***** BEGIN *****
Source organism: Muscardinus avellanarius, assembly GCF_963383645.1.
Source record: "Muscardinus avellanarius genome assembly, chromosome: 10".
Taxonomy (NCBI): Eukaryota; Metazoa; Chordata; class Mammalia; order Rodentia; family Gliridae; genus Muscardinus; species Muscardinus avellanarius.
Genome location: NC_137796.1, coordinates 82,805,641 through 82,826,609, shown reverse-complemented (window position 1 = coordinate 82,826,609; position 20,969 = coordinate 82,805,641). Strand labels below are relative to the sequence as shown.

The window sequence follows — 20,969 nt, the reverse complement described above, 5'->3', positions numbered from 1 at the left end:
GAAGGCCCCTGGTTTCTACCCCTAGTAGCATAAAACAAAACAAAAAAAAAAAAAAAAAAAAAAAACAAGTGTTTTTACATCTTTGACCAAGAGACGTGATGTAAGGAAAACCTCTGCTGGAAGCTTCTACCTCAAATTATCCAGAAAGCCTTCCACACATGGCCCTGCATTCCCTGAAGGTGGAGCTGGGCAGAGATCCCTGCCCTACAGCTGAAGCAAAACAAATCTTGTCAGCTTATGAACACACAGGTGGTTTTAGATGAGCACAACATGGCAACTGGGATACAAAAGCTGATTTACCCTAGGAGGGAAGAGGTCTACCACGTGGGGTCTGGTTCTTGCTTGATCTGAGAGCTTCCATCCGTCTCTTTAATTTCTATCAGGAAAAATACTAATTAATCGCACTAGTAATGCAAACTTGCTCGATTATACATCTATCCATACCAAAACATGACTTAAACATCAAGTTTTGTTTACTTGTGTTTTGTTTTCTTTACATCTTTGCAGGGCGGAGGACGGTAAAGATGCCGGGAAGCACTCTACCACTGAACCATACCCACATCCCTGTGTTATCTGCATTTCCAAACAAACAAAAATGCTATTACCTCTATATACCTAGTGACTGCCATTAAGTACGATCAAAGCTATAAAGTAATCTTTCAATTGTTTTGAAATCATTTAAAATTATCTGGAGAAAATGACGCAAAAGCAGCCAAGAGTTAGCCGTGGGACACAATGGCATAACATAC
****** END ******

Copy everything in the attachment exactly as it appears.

Source organism: Muscardinus avellanarius, assembly GCF_963383645.1.
Source record: "Muscardinus avellanarius genome assembly, chromosome: 10".
Taxonomy (NCBI): Eukaryota; Metazoa; Chordata; class Mammalia; order Rodentia; family Gliridae; genus Muscardinus; species Muscardinus avellanarius.
Genome location: NC_137796.1, coordinates 82,805,641 through 82,826,609, shown reverse-complemented (window position 1 = coordinate 82,826,609; position 20,969 = coordinate 82,805,641). Strand labels below are relative to the sequence as shown.

The window sequence follows — 20,969 nt, the reverse complement described above, 5'->3', positions numbered from 1 at the left end:
GAAGGCCCCTGGTTTCTACCCCTAGTAGCATAAAACAAAACAAAAAAAAAAAAAAAAAAAAAAAACAAGTGTTTTTACATCTTTGACCAAGAGACGTGATGTAAGGAAAACCTCTGCTGGAAGCTTCTACCTCAAATTATCCAGAAAGCCTTCCACACATGGCCCTGCATTCCCTGAAGGTGGAGCTGGGCAGAGATCCCTGCCCTACAGCTGAAGCAAAACAAATCTTGTCAGCTTATGAACACACAGGTGGTTTTAGATGAGCACAACATGGCAACTGGGATACAAAAGCTGATTTACCCTAGGAGGGAAGAGGTCTACCACGTGGGGTCTGGTTCTTGCTTGATCTGAGAGCTTCCATCCGTCTCTTTAATTTCTATCAGGAAAAATACTAATTAATCGCACTAGTAATGCAAACTTGCTCGATTATACATCTATCCATACCAAAACATGACTTAAACATCAAGTTTTGTTTACTTGTGTTTTGTTTTCTTTACATCTTTGCAGGGCGGAGGACGGTAAAGATGCCGGGAAGCACTCTACCACTGAACCATACCCACATCCCTGTGTTATCTGCATTTCCAAACAAACAAAAATGCTATTACCTCTATATACCTAGTGACTGCCATTAAGTACGATCAAAGCTATAAAGTAATCTTTCAATTGTTTTGAAATCATTTAAAATTATCTGGAGAAAATGACGCAAAAGCAGCCAAGAGTTAGCCGTGGGACACAATGGCATAACATAC